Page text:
The other day I talked about my complete disdain for most technical exercises out there in the land of guitar.
Today, I want to give you a tip on how to play the most commonly taught one ever, but specifically…
How NOT to do it and how you should practise it instead.
With all technical exercises for guitar, here is something I teach all students:
Always start your technical exercises off by doing what I call the “Anti-tension” version of it.
This is where your fretting hand fingers touch the strings, but they do NOT press down on them.
No pressing, only light touching of the strings.
The fingers simply touch the string with the lightest touch possible so the note sounds dead if you were to pluck it.
Let’s take the classic “Spider” exercise, which is probably the most commonly (and badly) taught exercise ever.
This is where each finger plays one fret like in the image below:
Click HERE if you can’t see the image.
One of the reasons why this exercise is taught badly is because students are encouraged to just stick their fingers on the fretboard and stretch and push, and battle like Napoleon at Waterloo just to get their fingers in position.
What you should do is try the exercise with no pressure on the string…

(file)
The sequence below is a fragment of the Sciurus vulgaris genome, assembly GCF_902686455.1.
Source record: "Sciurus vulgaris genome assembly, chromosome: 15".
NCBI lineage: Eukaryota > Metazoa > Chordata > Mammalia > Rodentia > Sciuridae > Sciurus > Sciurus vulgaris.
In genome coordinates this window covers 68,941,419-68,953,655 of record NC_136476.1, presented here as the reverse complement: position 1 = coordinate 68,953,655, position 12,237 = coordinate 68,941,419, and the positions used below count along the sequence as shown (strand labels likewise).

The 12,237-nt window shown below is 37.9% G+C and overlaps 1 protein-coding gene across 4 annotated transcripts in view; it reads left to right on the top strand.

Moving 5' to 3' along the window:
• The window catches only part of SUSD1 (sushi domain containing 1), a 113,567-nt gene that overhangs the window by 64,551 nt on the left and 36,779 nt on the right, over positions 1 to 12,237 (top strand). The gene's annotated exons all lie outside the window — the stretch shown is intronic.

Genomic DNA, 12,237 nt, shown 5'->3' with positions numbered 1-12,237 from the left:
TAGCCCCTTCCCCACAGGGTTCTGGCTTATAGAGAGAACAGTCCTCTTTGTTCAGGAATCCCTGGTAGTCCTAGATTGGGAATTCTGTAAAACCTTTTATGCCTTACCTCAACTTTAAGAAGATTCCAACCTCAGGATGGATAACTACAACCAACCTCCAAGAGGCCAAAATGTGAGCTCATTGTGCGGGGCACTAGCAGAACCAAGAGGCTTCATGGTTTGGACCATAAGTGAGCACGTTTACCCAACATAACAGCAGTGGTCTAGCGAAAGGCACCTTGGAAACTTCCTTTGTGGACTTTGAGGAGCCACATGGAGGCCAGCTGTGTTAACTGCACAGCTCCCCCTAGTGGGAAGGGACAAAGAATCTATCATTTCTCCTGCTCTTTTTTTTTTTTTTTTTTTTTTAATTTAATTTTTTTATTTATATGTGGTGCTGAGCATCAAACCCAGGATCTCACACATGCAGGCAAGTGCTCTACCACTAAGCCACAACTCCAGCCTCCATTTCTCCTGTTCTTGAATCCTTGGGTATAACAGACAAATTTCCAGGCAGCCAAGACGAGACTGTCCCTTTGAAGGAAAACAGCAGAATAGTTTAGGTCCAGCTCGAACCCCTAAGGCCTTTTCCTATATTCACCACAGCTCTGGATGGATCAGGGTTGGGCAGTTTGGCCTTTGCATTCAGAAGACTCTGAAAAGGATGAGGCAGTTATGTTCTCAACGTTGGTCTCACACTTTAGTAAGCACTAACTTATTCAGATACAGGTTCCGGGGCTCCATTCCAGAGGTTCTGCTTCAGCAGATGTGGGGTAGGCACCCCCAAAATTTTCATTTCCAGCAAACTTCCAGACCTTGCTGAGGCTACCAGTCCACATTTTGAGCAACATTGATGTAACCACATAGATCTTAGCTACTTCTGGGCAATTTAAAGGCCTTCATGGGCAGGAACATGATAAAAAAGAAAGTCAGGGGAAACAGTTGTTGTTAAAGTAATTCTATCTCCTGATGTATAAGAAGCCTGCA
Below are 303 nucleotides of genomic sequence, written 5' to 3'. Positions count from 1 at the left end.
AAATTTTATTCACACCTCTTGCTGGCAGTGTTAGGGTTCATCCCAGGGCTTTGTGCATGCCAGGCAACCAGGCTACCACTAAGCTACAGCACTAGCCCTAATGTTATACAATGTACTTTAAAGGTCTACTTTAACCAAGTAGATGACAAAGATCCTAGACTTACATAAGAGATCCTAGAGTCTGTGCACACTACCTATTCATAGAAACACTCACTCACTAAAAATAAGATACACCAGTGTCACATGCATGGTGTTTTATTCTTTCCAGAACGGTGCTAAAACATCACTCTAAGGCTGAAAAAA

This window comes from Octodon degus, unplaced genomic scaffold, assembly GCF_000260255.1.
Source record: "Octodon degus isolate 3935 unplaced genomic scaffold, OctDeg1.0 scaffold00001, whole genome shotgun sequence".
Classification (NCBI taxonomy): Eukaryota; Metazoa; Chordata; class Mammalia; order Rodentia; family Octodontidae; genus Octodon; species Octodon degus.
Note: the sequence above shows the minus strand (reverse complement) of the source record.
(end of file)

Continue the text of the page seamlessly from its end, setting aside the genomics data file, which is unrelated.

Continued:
So that if the string were to be plucked, the note would sound dead.
It is actually quite tricky to do this and can feel a little strange, especially if you are used to squeezing the life out of the guitar.
It has a lot of benefits.
The reason – it will help you find the position your fingers need to be in quicker, it will help you train yourself to use less pressure, and it will reduce tension throughout your body.
This is the opposite of how most people are taught, and those are the ones who struggle with pain and frustration.
Don’t be one of these people.
Whatever exercise you do, try it.
Only super light touching of the strings.
When it feels good, add in a little pressure so the note sounds clear.
Then back off the pressure if need be and rinse and repeat.
I teach this concept in much more detail in my barre chords course, where there are three stages of adding pressure in a systematic and clear way.
These are the Anti-Tension, Adding Pressure, and Full Pressure stages.
Each one is key to not just being able to practise barre chords with the minimum risk of injury, but also for when practising any exercise.
Most people are taught to jump right to #3, which is a mistake.
If you want to learn more about the course, check it out below…
Have a nice day and keep having fun with your playing.
P.S. This post was originally taken from Dan Thorpe’s private email list. To get blog posts like this sent to you which are full of great tips to make fingerpicking, strumming, and learning guitar more enjoyable (especially if you are over 40) join Dan’s list. It’s 100% free, HERE.